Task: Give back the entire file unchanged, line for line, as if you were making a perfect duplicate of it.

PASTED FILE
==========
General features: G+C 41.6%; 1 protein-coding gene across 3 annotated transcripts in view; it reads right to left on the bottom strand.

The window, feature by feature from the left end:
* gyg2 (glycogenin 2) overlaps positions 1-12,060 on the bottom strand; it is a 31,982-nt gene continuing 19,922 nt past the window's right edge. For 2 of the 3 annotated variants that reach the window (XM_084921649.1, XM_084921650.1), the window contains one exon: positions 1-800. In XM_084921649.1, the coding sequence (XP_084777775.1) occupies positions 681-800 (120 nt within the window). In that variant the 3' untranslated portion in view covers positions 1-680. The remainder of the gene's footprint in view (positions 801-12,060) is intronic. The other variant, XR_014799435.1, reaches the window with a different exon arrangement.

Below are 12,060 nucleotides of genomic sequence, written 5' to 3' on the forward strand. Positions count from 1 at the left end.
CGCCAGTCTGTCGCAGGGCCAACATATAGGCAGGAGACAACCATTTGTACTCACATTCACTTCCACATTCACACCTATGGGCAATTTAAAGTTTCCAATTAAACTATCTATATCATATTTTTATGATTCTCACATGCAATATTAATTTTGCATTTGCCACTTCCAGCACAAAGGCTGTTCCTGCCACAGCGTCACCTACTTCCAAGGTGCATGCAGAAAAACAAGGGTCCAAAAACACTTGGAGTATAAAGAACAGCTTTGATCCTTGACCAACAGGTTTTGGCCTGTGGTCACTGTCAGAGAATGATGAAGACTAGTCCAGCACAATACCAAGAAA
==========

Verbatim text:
General features: G+C 41.6%; 1 protein-coding gene across 3 annotated transcripts in view; it reads right to left on the bottom strand.

The window, feature by feature from the left end:
* gyg2 (glycogenin 2) overlaps positions 1-12,060 on the bottom strand; it is a 31,982-nt gene continuing 19,922 nt past the window's right edge. For 2 of the 3 annotated variants that reach the window (XM_084921649.1, XM_084921650.1), the window contains one exon: positions 1-800. In XM_084921649.1, the coding sequence (XP_084777775.1) occupies positions 681-800 (120 nt within the window). In that variant the 3' untranslated portion in view covers positions 1-680. The remainder of the gene's footprint in view (positions 801-12,060) is intronic. The other variant, XR_014799435.1, reaches the window with a different exon arrangement.

Below are 12,060 nucleotides of genomic sequence, written 5' to 3' on the forward strand. Positions count from 1 at the left end.
CGCCAGTCTGTCGCAGGGCCAACATATAGGCAGGAGACAACCATTTGTACTCACATTCACTTCCACATTCACACCTATGGGCAATTTAAAGTTTCCAATTAAACTATCTATATCATATTTTTATGATTCTCACATGCAATATTAATTTTGCATTTGCCACTTCCAGCACAAAGGCTGTTCCTGCCACAGCGTCACCTACTTCCAAGGTGCATGCAGAAAAACAAGGGTCCAAAAACACTTGGAGTATAAAGAACAGCTTTGATCCTTGACCAACAGGTTTTGGCCTGTGGTCACTGTCAGAGAATGATGAAGACTAGTCCAGCACAATACCAAGAAA